“I hear often, ‘Oh, getting mussels in Flathead Lake is inevitable,’” she said. “But I really don’t believe that.” She and the other speakers stressed that watchful citizens could spare the Flathead from an infestation.

But Shawn Devlin, an assistant research professor at the Flathead Lake Biological Station, warned that the region has much to lose if the mussels arrive.

“Flathead Lake is a very attractive place for people all around the country to come and recreate. It’s crystal clear waters, it’s beautiful shorelines, and it would be a different story if it were lined with zebra mussels.”

“They will take over the entire shoreline,” he added, damaging fisheries and infrastructure.

Montana has introduced a suite of measures to keep that from happening. One of these is a Montana Fish, Wildlife and Parks requirement that all boats entering the Flathead Basin be inspected.

Phil Matson, a research specialist at the Biological Station, led the group to a trailered boat to explain the state’s “Clean, Drain, Dry” protocols. Mud and plants clinging to a trailer or engine, or standing water inside a hull, were among the factors that could prolong the inspections – or lead to a lengthy decontamination.

“You might have to go 50 miles out of your way to go get your boat decontaminated,” he said. “Clean, drain and dry your boat, people. It’s really simple, and it’s going to save you a lot of headaches.”

Deb Tirmenstein, owner of Montana Black Dog Services, then turned Ismay, a 5-year-old black Labrador retriever, loose on the boat, demonstrating the skills that service dogs lend human inspectors at some stations.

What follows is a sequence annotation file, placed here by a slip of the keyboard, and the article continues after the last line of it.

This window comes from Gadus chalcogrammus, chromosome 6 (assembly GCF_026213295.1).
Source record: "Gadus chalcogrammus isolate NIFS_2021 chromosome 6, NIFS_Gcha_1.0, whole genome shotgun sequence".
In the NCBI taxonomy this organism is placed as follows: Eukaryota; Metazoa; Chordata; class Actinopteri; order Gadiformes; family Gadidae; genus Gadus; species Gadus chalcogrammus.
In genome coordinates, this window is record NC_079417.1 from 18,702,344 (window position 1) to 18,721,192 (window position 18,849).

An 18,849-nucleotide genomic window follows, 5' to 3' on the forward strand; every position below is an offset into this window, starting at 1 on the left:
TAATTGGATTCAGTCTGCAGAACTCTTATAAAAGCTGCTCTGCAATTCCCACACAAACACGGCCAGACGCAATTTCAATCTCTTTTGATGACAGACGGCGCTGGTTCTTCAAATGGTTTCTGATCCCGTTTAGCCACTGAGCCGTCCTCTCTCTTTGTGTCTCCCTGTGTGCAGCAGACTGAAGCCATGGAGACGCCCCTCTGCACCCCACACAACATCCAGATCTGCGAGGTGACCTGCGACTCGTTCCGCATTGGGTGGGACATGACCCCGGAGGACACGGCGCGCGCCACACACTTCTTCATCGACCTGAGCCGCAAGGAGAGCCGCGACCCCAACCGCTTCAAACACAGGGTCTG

The event finished with a walk along the breezy, pebbled shoreline.

One of the attendees, Capt. Dan Handlin, a board member for the Little Bitterroot Lake Association, planned to take the day’s lessons back home.

“I’m here to learn from them so I can take it back to Little Bitterroot Lake and help (build) education and awareness programs.”

“We have been saved from them because of our isolation, but we’re not safe anymore,” Handlin continued. He raised similar warnings as Devlin about the damage mussels could inflict on local waters. “I’m here to figure out how we as a community can stop that.”

For more information, visit http://cleandraindry.mt.gov/.

Reporter Patrick Reilly can be reached at preilly@dailyinterlake.com, or at 758-4407.

Print Article

Read More Local News

Former whistleblower shares insight about KRH lawsuit

July 15, 2018 at 5:00 am | Daily Inter Lake A former North Valley Hospital manager who blew the whistle on widespread Medicare fraud by two of the nation’s largest health-care companies said this week he is surprised “but not shocked” by the...

Comments

Read More

Kalispell Kreamery eyes distribution in glass bottles

July 15, 2018 at 5:00 am | Daily Inter Lake Environmentally conscious consumers are increasingly demanding a shift away from plastic packaging, and one Flathead Valley business is heeding the call. Kalispell Kreamery off Farm to Market Roa...

Comments

Read More

Alleged against hospital: ‘A scheme of mutual enrichment’

July 15, 2018 at 5:00 am | Daily Inter Lake The civil complaint unsealed last week — in which a high-level financial executive at Kalispell Regional Healthcare alleges illegal kickbacks and physician overcompensation at the hospital — paints...

Comments

Read More

Financial analyst, doctor defend KRH health-care practices

July 15, 2018 at 5:00 am | Daily Inter Lake A former financial analyst at Kalispell Regional Healthcare said this week the whistleblower lawsuit filed against the hospital is a skewed and out-of-context snapshot of a complex business model t...

Comments

Read More

Contact Us

(406) 755-7000
727 East Idaho
Kalispell, MT 59901

©2018 Daily Inter Lake Terms of Use Privacy Policy
X
X